UBER CEO Calls On Trump, Congress To Protect Independent Contractors Now And In The Future

24 Mar, 2020 Liz Carey


San Francisco, CA (WorkersCompensation.com) – The head of Uber is asking Congress and the Trump administration to not forget gig workers now in the face of COVID-19, and in the future.

Dara Khosrowshahi, CEO of Uber, asked President Donald Trump and Congress to ensure gig workers were considered in the federal government’s COVID-19 economic stimulus package in a letter to the President and leaders in Congress yesterday. Khosrowshahi also asked that after the current crisis was contained that lawmakers and gig companies work together to ensure gig workers have access to worker benefits without them having to become employees.

The letter highlighted what Uber is doing to protect its drivers and its customers, as well as to help healthcare systems and those in needs.

“The uncertainty caused by COVID-19 is being felt everywhere. It has already created deep concern and hardship for many of the 1.3 million Americans working on Uber’s platform. Drivers and delivery people are on the front lines of keeping our communities running, helping get food to those staying home and providing essential transportation services to those who must move around.,” Khosrowshahi said. “That’s why Uber led our industry in offering up to 14 days of financial assistance to active drivers and delivery people who are diagnosed with COVID-19 or placed in individual quarantine by a public health authority due to their risk of transmitting COVID-19. We are also taking other measures to protect the health and well-being of everyone who uses Uber, including working to provide drivers with free disinfectant supplies, as soon as they become commercially available; waiving delivery fees for Uber Eats orders from more than 100,000 independent restaurants; and regularly communicating important safety tips to our customers, including reminding Americans opening the Uber app that they should only travel if necessary.”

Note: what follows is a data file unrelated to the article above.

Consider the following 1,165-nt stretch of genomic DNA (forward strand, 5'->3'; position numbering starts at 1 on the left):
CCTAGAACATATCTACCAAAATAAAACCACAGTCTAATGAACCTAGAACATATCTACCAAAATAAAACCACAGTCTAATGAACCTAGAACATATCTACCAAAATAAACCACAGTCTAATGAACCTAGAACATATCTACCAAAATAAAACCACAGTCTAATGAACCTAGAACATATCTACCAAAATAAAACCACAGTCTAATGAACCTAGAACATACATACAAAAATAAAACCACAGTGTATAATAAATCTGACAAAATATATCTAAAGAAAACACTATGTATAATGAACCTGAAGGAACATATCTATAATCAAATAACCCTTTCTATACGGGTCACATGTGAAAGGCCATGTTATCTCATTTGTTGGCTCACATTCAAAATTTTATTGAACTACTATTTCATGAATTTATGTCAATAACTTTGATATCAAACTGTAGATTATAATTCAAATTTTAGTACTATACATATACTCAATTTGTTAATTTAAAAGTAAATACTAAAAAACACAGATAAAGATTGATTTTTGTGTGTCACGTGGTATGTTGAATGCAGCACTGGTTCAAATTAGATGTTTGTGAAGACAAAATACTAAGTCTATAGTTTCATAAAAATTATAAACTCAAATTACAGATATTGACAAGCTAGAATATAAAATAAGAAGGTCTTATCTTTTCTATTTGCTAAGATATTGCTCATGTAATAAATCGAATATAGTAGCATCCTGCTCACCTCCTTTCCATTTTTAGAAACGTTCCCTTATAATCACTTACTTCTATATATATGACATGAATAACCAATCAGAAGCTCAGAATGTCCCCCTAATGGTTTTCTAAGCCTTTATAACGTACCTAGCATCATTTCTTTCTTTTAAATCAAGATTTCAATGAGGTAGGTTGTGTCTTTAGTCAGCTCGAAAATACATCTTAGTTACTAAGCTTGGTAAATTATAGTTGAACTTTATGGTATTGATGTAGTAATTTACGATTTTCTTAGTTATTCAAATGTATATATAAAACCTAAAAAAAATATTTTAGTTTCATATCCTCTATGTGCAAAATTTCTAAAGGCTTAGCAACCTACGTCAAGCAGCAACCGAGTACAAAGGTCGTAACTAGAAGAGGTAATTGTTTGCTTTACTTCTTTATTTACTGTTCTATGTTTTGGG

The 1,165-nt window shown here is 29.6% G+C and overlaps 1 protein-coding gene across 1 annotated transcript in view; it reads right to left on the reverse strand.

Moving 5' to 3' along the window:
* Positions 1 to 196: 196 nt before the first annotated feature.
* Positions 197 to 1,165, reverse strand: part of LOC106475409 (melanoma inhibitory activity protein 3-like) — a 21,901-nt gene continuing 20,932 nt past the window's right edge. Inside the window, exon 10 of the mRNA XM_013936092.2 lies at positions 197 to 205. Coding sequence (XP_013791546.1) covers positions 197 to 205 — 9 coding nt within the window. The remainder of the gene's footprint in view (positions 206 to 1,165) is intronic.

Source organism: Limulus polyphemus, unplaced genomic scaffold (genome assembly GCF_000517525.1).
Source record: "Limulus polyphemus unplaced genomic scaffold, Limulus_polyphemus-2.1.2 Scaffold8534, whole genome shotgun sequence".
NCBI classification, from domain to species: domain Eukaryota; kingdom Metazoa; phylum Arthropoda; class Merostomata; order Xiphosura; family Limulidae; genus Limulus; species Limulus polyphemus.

Because Uber drivers and other gig workers are considered independent contractors and not employees, they do not qualify for things like workers’ compensation, unemployment benefits or paid sick leave. Although legislation passed in California last year would reclassify gig workers as employees in most cases, Uber and other gig economy companies have vowed they would fight any legislation that made their drivers employees.

So, as Congress moves forward with a more than $1.8 trillion economic stimulus plan, many Uber drivers will lose out on benefits; some components of the bill are rumored to be requiring companies to pay for sick leave and strengthening unemployment benefits for workers displaced because of state and federal reactions to the coronavirus pandemic. 

But Khosrowshahi wants to go one step further, he said in his letter. 

“We firmly believe that the protections and benefits afforded independent workers, who today represent a large and growing portion of the workforce, must be strengthened. We are ready to do our part, but we need new laws to let us take bolder action. Two years ago, I joined labor and business leaders to call for a new approach that would give independent workers the ability to protect themselves and their loved ones if they are injured at work, get sick, or when it’s time to retire,” he said in his letter.

As of last night, Congress had not passed an economic stimulus. 

The Trump White House did not comment on Khosrowshahi’s letter, nor did Trump make any mention to it in his daily briefing on the COVID-19 pandemic.

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    About The Author

    • Liz Carey

      Liz Carey has worked as a writer, reporter and editor for nearly 25 years. First, as an investigative reporter for Gannett and later as the Vice President of a local Chamber of Commerce, Carey has covered everything from local government to the statehouse to the aerospace industry. Her work as a reporter, as well as her work in the community, have led her to become an advocate for the working poor, as well as the small business owner.

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